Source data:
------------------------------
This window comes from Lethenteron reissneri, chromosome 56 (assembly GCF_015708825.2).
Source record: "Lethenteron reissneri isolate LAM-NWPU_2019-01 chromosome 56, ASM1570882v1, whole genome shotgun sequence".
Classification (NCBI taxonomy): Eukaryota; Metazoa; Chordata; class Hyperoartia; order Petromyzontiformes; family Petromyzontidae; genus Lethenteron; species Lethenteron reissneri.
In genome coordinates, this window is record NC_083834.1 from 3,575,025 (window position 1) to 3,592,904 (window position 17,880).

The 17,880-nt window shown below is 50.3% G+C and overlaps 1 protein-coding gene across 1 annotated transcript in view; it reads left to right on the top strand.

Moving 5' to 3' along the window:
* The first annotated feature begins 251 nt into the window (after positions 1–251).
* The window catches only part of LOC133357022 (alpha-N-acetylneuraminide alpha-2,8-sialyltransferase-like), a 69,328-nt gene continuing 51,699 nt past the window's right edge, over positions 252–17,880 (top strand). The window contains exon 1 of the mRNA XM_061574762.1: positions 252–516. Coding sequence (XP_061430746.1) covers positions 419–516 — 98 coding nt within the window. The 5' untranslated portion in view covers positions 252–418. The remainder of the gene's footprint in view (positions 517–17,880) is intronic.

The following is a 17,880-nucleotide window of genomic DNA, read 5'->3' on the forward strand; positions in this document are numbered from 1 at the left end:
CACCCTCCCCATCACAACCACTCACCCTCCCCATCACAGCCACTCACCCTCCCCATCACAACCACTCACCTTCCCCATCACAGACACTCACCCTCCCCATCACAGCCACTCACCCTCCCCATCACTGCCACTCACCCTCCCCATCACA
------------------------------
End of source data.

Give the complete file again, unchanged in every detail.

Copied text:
This window comes from Lethenteron reissneri, chromosome 56 (assembly GCF_015708825.2).
Source record: "Lethenteron reissneri isolate LAM-NWPU_2019-01 chromosome 56, ASM1570882v1, whole genome shotgun sequence".
Classification (NCBI taxonomy): Eukaryota; Metazoa; Chordata; class Hyperoartia; order Petromyzontiformes; family Petromyzontidae; genus Lethenteron; species Lethenteron reissneri.
In genome coordinates, this window is record NC_083834.1 from 3,575,025 (window position 1) to 3,592,904 (window position 17,880).

The 17,880-nt window shown below is 50.3% G+C and overlaps 1 protein-coding gene across 1 annotated transcript in view; it reads left to right on the top strand.

Moving 5' to 3' along the window:
* The first annotated feature begins 251 nt into the window (after positions 1–251).
* The window catches only part of LOC133357022 (alpha-N-acetylneuraminide alpha-2,8-sialyltransferase-like), a 69,328-nt gene continuing 51,699 nt past the window's right edge, over positions 252–17,880 (top strand). The window contains exon 1 of the mRNA XM_061574762.1: positions 252–516. Coding sequence (XP_061430746.1) covers positions 419–516 — 98 coding nt within the window. The 5' untranslated portion in view covers positions 252–418. The remainder of the gene's footprint in view (positions 517–17,880) is intronic.

The following is a 17,880-nucleotide window of genomic DNA, read 5'->3' on the forward strand; positions in this document are numbered from 1 at the left end:
CACCCTCCCCATCACAACCACTCACCCTCCCCATCACAGCCACTCACCCTCCCCATCACAACCACTCACCTTCCCCATCACAGACACTCACCCTCCCCATCACAGCCACTCACCCTCCCCATCACTGCCACTCACCCTCCCCATCACA